1. That’s why I think it’s important for us to teach the right way. Our students really need to hear what we are teaching them David. Thanks for commenting.

  4. These are great tips Jan for social media marketing. It’s crazy how everyone jumps on the next hot social media platform when they haven’t even gotten any engagement or made any real connections on just one of their social sites. So I’m glad you are sharing this information as it brings awareness to focusing in, knowing your audience and stick to a platform long enough for it to produce results for effectively building your business.

  5. These are great tips Jan for social media marketing. It’s crazy how everyone jumps on the next hot social media platform when they haven’t even gotten any engagement or made any real connections on just one of their social sites. So I’m glad you are sharing this information as it brings awareness to focusing in, knowing your audience and stick to a platform long enough for it to produce results for effectively building your business.

  6. Hi Jan,

    This is my first time visiting! So glad I’ve come to visit. This post is excellent! I love all the points that you make especially examine the goals. Many people think they need all their time on social media when they’ve already have people coming to their site. A funnel must be in focus.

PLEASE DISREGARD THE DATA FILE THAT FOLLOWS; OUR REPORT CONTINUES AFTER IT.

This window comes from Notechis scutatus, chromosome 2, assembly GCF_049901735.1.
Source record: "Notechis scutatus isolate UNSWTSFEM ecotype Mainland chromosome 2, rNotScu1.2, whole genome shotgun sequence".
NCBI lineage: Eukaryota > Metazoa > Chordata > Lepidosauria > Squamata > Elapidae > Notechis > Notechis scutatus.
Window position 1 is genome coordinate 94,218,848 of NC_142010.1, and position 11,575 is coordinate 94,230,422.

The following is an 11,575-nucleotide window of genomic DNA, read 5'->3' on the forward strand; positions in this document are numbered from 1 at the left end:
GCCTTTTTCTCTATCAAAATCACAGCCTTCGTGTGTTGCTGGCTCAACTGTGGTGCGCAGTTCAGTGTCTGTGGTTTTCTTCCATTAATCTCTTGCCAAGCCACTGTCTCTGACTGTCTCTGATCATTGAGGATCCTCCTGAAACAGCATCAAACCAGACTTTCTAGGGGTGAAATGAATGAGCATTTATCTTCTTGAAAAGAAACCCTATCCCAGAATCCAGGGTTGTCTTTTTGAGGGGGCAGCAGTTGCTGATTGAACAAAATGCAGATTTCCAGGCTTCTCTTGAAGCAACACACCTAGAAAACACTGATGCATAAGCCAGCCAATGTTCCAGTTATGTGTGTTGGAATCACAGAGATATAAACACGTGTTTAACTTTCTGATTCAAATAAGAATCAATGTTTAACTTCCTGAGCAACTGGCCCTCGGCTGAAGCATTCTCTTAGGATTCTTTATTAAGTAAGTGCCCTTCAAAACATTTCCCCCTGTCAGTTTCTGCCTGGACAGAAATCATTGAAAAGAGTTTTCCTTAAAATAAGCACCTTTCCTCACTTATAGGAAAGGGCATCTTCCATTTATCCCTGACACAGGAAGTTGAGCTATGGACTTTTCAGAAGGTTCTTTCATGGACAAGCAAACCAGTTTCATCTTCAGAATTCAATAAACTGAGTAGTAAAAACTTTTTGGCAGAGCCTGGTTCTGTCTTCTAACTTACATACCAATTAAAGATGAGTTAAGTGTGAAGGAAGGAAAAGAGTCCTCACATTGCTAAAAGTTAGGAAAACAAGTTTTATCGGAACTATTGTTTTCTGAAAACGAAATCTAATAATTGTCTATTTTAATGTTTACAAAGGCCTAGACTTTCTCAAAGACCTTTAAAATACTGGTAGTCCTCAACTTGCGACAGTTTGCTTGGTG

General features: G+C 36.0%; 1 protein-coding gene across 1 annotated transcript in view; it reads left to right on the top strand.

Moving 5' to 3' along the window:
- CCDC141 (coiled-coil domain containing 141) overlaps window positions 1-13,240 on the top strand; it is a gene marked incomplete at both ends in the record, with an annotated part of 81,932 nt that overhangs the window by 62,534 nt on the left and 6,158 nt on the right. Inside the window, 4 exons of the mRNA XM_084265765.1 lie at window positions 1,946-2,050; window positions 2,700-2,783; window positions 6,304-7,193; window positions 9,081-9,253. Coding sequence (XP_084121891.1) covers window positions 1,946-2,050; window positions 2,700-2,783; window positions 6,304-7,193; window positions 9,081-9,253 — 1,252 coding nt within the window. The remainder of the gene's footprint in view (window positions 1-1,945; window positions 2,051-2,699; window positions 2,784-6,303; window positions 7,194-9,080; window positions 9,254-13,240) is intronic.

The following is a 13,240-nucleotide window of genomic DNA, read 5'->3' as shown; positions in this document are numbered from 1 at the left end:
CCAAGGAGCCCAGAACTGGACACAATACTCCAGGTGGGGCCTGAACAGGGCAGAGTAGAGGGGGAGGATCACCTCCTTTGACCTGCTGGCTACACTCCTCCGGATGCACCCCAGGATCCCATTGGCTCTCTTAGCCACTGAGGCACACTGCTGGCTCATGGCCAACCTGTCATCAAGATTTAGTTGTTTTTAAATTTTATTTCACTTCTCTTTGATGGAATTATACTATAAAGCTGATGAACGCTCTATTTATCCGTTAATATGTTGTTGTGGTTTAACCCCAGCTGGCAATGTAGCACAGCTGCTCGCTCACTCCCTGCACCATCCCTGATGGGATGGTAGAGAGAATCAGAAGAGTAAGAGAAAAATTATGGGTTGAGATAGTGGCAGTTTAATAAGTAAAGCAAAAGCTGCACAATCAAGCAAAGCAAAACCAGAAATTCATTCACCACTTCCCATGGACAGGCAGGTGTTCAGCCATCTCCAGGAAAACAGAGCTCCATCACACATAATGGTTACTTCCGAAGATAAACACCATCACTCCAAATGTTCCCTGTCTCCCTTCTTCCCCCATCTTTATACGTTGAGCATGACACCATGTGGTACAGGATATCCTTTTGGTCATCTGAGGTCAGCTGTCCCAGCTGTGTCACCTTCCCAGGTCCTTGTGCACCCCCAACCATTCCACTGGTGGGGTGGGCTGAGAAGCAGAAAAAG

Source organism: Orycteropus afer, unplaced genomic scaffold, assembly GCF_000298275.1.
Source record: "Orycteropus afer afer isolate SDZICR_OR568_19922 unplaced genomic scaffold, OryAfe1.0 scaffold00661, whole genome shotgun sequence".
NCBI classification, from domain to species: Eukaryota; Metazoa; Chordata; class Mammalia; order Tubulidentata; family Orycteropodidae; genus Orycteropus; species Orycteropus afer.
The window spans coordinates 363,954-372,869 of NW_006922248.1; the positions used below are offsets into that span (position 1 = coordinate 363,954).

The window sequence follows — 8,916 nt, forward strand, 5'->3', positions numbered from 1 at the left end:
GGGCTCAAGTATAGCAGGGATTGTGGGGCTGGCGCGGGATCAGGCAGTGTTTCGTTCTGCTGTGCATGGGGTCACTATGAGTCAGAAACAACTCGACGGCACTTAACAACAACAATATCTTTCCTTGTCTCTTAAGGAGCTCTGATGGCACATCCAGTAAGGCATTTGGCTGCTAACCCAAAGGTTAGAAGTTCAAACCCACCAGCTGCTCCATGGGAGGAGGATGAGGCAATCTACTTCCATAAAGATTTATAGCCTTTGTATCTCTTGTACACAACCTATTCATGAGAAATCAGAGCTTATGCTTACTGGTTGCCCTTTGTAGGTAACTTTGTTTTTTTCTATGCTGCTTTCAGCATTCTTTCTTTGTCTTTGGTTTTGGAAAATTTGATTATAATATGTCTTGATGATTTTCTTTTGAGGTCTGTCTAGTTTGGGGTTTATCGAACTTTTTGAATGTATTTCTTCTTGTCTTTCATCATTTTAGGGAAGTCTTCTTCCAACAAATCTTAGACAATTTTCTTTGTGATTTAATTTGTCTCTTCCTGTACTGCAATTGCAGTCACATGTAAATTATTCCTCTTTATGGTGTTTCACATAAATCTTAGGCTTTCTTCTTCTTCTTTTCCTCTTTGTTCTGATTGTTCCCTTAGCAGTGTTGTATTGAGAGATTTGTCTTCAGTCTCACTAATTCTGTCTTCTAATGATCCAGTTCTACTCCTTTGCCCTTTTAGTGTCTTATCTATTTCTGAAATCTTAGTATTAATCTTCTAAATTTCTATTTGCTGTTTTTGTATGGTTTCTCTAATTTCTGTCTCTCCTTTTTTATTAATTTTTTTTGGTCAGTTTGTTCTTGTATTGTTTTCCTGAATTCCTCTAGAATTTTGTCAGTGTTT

Thanks so much for sharing,
    Lillian

  7. Hi Jan,

    This is my first time visiting! So glad I’ve come to visit. This post is excellent! I love all the points that you make especially examine the goals. Many people think they need all their time on social media when they’ve already have people coming to their site. A funnel must be in focus.

    Thanks so much for sharing,
    Lillian

  8. Being consistent is key and doing one thing until we are good at it and see if its working is a must

    I tried to do all the platforms and burnout out and didn’t allow myself to be clear for the big picture to be consistent.

    So yes be consistant and be slow to build momentun.

    Loved your blog Jan

    Thankyou

    Di

  9. Being consistent is key and doing one thing until we are good at it and see if its working is a must

    I tried to do all the platforms and burnout out and didn’t allow myself to be clear for the big picture to be consistent.

    So yes be consistant and be slow to build momentun.

    Loved your blog Jan

    Thankyou

    Di